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Are Pressure Points Active or Passive at Address? - Page 2

post #19 of 26
Thread Starter 
Quote:
Originally Posted by colin007 View Post

A mental image or "feel" for this would be to picture a waiter carrying a tray over his right shoulder.
I can relate to that.

Since my natural tendency is to cup my wrist, I should make a conscious effort to bow it, right? The end result should be somewhere in the middle?
post #20 of 26
Quote:
Originally Posted by colin007 View Post


A mental image or "feel" for this would be to picture a waiter carrying a tray over his right shoulder.

 

May work for some, not a requirement. I don't feel anything like that at all. 

 

Quote:
Originally Posted by billchao View Post


You're a much better golfer than I am a2_wink.gif

What I meant by the post is that I can't seem to achieve a flat left wrist at the top, even with my best swing, so it's something I need to work on.

My swing gets too steep and I cut across the ball. I think one of the ways to fix it is to get more of a bow in my wrist, but anything I've tried so far to change that hasn't worked.

 

Not really a requirement. You should only need to worry about the backswing if you are doing something that is really hampering your swing. Also, what type of grip you have will effect how the club is at the top of the swing. So I wouldn't worry about it to much. If you are taking the club back at good turn rate, and don't get the club to far inside your hands, you'll be fine at the top. Its really hard to cup the club or bow the wrist when you do things correctly from address to the top.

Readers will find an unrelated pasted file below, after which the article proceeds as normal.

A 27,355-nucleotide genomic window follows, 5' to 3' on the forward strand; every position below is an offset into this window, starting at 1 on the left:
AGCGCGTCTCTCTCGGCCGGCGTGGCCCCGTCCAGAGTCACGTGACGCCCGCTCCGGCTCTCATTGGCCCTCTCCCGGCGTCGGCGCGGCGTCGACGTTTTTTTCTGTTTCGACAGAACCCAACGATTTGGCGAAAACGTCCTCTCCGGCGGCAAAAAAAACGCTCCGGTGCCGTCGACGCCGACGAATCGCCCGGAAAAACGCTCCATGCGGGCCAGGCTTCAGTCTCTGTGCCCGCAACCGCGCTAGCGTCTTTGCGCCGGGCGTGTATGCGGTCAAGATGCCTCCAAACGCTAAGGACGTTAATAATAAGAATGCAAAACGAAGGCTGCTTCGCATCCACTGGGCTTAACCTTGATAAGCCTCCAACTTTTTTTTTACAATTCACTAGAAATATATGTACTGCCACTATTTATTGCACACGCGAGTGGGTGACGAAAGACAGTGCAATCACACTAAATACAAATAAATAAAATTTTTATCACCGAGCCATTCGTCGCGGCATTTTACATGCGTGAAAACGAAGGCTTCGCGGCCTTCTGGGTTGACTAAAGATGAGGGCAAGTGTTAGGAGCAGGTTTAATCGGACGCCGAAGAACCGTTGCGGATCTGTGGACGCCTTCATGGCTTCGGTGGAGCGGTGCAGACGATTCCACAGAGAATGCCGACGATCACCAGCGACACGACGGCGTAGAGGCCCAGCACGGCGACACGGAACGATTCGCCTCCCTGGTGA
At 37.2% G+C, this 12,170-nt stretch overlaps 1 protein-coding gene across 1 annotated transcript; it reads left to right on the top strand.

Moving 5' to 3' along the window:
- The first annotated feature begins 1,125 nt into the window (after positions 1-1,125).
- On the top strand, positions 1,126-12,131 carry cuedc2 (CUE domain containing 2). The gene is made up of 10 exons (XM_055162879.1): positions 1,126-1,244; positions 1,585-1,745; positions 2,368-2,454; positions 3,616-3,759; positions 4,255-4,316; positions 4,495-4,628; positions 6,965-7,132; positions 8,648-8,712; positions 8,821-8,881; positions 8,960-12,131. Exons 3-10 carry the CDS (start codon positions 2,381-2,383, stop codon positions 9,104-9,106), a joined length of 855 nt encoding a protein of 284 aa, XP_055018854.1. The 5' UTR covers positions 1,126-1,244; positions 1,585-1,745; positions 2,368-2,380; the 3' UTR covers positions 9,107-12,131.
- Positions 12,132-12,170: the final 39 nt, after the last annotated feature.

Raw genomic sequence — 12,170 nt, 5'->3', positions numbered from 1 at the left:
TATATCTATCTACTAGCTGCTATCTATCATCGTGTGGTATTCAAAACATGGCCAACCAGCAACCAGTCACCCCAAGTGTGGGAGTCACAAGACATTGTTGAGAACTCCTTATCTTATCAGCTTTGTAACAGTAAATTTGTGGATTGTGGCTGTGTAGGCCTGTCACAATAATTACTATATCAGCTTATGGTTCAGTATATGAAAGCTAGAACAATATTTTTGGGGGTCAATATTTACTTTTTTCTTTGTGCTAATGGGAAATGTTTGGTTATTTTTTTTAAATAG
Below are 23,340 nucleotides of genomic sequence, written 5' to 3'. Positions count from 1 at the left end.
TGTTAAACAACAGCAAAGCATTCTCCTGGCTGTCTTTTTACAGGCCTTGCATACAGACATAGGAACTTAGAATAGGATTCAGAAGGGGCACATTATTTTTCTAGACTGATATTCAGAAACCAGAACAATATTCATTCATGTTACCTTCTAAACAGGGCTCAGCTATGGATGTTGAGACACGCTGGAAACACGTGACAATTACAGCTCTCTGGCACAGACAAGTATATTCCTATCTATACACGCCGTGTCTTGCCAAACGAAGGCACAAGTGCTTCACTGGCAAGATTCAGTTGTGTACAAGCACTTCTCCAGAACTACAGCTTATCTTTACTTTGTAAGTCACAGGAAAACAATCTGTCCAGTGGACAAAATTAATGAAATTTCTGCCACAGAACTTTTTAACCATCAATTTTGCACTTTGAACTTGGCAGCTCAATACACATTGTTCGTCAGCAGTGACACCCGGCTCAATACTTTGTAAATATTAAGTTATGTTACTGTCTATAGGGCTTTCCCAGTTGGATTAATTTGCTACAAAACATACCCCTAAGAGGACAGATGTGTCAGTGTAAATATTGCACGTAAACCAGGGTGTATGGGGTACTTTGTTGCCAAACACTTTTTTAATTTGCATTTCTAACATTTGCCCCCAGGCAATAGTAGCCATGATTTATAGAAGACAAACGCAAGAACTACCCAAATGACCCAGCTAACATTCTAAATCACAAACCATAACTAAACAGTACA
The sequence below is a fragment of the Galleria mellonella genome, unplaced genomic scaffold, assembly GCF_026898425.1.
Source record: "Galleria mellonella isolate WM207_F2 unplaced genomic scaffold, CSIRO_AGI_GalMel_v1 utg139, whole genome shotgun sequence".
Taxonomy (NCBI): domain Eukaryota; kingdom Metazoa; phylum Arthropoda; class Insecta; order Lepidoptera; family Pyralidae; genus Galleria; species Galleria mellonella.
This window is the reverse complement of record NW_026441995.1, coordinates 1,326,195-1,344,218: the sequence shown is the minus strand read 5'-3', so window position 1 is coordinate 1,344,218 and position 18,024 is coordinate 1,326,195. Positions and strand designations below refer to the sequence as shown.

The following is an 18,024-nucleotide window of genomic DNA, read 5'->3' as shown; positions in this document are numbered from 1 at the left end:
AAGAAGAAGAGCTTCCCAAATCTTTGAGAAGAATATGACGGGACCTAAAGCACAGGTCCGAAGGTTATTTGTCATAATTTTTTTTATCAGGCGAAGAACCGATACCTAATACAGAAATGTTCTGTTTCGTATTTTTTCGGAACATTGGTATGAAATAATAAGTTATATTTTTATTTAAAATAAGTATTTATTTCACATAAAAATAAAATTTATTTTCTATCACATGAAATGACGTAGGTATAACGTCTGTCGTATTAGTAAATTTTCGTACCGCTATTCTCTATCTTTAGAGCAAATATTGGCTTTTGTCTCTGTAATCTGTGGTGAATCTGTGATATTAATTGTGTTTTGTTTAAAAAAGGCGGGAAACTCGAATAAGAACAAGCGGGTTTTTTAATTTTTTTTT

post #21 of 26
Thread Starter 
Quote:
Originally Posted by saevel25 View Post

Not really a requirement. You should only need to worry about the backswing if you are doing something that is really hampering your swing. Also, what type of grip you have will effect how the club is at the top of the swing. So I wouldn't worry about it to much. If you are taking the club back at good turn rate, and don't get the club to far inside your hands, you'll be fine at the top. Its really hard to cup the club or bow the wrist when you do things correctly from address to the top. 
So you're saying that my wrists breaking down at times is due to my turning rates? I think I can wrap my head around that.

I've made significant changes to my swing in a short amount of time, so it makes perfect sense that I'm not doing everything the right way on every swing.
post #22 of 26

No, I am just saying that there are other things that are more important than worrying about your wrists at the top. Usually fixing something else will fix what your hands do. The hands are primarily are reactive. Meaning they adjust to poor positions in the swing. Example if a golfer doesn't get his weight forward enough at impact the hands flip. If the hands are cupping or bowing at the top, it could be caused by a few things. Basically fix the major issues first, if you have any, and then see what the hands are doing. Fixing things tend to help get the hands in a better position. Like getting the clubhead more inline or outside the hands in the backswing helps the position at the top. Getting the weight forward and maintaining a steady head will help get the hands more forward at impact. Things are interconnected, and you get some fixes for free if you work on the correct things. 

 

I can't say what you are doing or not, I haven't seen your swing in person or video.